US 2979092 A
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April 1961 R. J. BRADFORD 2,979,092
AUTOMATICALLY POSITIONING NAIL SET Filed March 20, 1959 United States Patent AUTOMATICALLY POSITIONING NAIL SET Robert J. Bradford, 4003 N. 22nd Ave., Phoenix, Ariz.
Filed Mar. 20, 1959, Ser. No. 800,719
2 Claims. (Cl. 145-46) This invention pertains to an automatically positioning nail set.
One of the objects of the invention is to provide a means for centering the set over the center of the nail which is to be driven into the setting point.
One of the objects is to provide a means for housing and enclosing the setting element so that it is out of contact with the users fingers and hand at all times during operation, and so that the positioning plate will be at all times available to locate and center the setting prong;
Still another object is to provide a base for a guide tube for a nail set, which base has a V-shaped notch adapted to engage and center nail heads which are left protruding slightly from the work; said V-shaped notch having its sides disposed so as to engage the bottom of the set to provide an adequate and convenient stop;
Other objects will appear hereinafter.
I attain the foregoing objects by means of the devices, parts and combinations of parts shown in the accompanying drawing which is made a part hereof, and wherein- Figure 1 is a vertical front elevational view of a nail set incorporating my improvements and invention;
Figure 2 is a plan view thereof;
Figure 3 is a bottom view thereof;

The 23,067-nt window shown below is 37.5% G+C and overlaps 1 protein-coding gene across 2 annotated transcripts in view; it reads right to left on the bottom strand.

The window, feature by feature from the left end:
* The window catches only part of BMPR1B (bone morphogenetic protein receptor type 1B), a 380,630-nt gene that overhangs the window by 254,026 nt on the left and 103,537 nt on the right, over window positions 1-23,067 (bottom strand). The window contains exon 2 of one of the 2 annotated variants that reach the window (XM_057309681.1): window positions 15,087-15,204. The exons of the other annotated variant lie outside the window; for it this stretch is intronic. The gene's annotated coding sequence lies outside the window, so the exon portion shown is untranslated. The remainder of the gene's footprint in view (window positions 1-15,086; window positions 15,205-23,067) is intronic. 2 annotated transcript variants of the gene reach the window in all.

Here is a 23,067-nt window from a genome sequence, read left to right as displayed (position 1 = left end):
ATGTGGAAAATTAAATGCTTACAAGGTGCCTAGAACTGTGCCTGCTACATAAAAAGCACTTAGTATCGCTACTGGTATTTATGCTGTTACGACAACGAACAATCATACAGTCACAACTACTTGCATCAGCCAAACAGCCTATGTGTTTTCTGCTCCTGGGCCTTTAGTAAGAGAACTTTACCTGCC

Figure 4 is a center sectional view of the complete set with the section line taken substantially on line 4-4 of Figure 1;
Figure 5 .is a section taken substantially on line 4-4 Figure 1 with the set in a position contacting the head of a nail to be set and at the beginning of its downward setting stroke.
Figure 6 is a mid-sectional view of a modified form of my nail set showing a setting shaft of different cross sectional form and a means for obtaining greater strength of the setting point relative to the shaft; and
Figure 7 is a plan view of the modified form shown in Figure 6 with the upper part of the guide cylinder sectioned off on line 7--7 of Figure 6.
Similar numerals refer to similar parts in the several views.
This set 2 includes a rectangular base 3 to which the bottom of vertical guide cylinder 4 is welded. Nail set shaft 8 slides axially in the guide cylinder.
There is a nail set shaft guide area 5 within the lower part of cylinder 4 which guides and directs the setting shaft 8. A tip supporting part 6 of reduced diameter is formed at the lower end of shaft 8. A setting point 7, having a still smaller diameter, is then formed at the tip of the lower end of shaft 8. Shaft 8 of the nail set is provided with the usual striking head 10 which is tempered somewhat softer than the rest of the shaft, tip and point. While the lower end portion of the shaft 8 is guided by the portion 5 of the cylinder 4, at the bottom, the upper portion of the shaft is guided by hole 12 in the threaded cap 14 which screws onto the upper end of cylinder 4.
The upper portion of cylinder 4 is bored out to a 2,979,092 Patented Apr. 11, 1961 'ice larger diameter than the lower guide portion 5 to form a cage 15 for return spring 16. The lower end of spring 16 is bedded in the annular bottom 17 of this bore and is compressed at the top by the removable split washer 18 which is bedded in an annular groove 19 formed in the upper part of shaft 8. The cap 14 bears on the upper face of washer 18 to create a slight tension.
Within the front portion of base 3 thereis a V-shaped notch 21 which extends centrally and inwardly to a rounded end 22 which has its center approximately. under the axis of the setting shaft. The side walls 23 of this notch diverge outwardly from this curved end and are provided with smoothly rounded outer corners where the notch side walls join the ends 25 of the base 3.